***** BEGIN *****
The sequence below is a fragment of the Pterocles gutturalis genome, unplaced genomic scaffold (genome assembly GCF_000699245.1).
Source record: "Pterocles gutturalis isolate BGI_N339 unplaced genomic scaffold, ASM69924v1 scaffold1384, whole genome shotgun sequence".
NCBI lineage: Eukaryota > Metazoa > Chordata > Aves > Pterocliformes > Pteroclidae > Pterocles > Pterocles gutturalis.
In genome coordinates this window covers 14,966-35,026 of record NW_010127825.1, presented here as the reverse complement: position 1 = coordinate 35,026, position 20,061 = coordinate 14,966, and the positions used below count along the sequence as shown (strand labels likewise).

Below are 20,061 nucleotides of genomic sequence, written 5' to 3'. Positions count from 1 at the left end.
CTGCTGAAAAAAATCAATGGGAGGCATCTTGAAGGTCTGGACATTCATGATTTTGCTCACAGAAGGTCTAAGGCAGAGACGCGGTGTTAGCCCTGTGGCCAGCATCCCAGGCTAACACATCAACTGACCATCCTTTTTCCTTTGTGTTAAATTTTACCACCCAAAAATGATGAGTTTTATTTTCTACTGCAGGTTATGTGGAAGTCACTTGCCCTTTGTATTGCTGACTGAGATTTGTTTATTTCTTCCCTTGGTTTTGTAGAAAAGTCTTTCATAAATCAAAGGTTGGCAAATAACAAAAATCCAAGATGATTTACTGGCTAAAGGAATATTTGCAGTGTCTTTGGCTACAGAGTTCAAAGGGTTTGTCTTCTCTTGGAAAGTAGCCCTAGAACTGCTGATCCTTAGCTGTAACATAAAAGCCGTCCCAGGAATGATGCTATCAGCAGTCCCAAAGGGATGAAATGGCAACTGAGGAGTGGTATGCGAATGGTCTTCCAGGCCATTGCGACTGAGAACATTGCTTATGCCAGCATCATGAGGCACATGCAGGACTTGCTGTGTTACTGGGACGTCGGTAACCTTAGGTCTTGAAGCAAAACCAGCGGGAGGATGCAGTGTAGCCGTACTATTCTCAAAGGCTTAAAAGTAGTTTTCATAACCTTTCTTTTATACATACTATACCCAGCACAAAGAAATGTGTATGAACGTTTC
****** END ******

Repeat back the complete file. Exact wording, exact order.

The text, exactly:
The sequence below is a fragment of the Pterocles gutturalis genome, unplaced genomic scaffold (genome assembly GCF_000699245.1).
Source record: "Pterocles gutturalis isolate BGI_N339 unplaced genomic scaffold, ASM69924v1 scaffold1384, whole genome shotgun sequence".
NCBI lineage: Eukaryota > Metazoa > Chordata > Aves > Pterocliformes > Pteroclidae > Pterocles > Pterocles gutturalis.
In genome coordinates this window covers 14,966-35,026 of record NW_010127825.1, presented here as the reverse complement: position 1 = coordinate 35,026, position 20,061 = coordinate 14,966, and the positions used below count along the sequence as shown (strand labels likewise).

Below are 20,061 nucleotides of genomic sequence, written 5' to 3'. Positions count from 1 at the left end.
CTGCTGAAAAAAATCAATGGGAGGCATCTTGAAGGTCTGGACATTCATGATTTTGCTCACAGAAGGTCTAAGGCAGAGACGCGGTGTTAGCCCTGTGGCCAGCATCCCAGGCTAACACATCAACTGACCATCCTTTTTCCTTTGTGTTAAATTTTACCACCCAAAAATGATGAGTTTTATTTTCTACTGCAGGTTATGTGGAAGTCACTTGCCCTTTGTATTGCTGACTGAGATTTGTTTATTTCTTCCCTTGGTTTTGTAGAAAAGTCTTTCATAAATCAAAGGTTGGCAAATAACAAAAATCCAAGATGATTTACTGGCTAAAGGAATATTTGCAGTGTCTTTGGCTACAGAGTTCAAAGGGTTTGTCTTCTCTTGGAAAGTAGCCCTAGAACTGCTGATCCTTAGCTGTAACATAAAAGCCGTCCCAGGAATGATGCTATCAGCAGTCCCAAAGGGATGAAATGGCAACTGAGGAGTGGTATGCGAATGGTCTTCCAGGCCATTGCGACTGAGAACATTGCTTATGCCAGCATCATGAGGCACATGCAGGACTTGCTGTGTTACTGGGACGTCGGTAACCTTAGGTCTTGAAGCAAAACCAGCGGGAGGATGCAGTGTAGCCGTACTATTCTCAAAGGCTTAAAAGTAGTTTTCATAACCTTTCTTTTATACATACTATACCCAGCACAAAGAAATGTGTATGAACGTTTC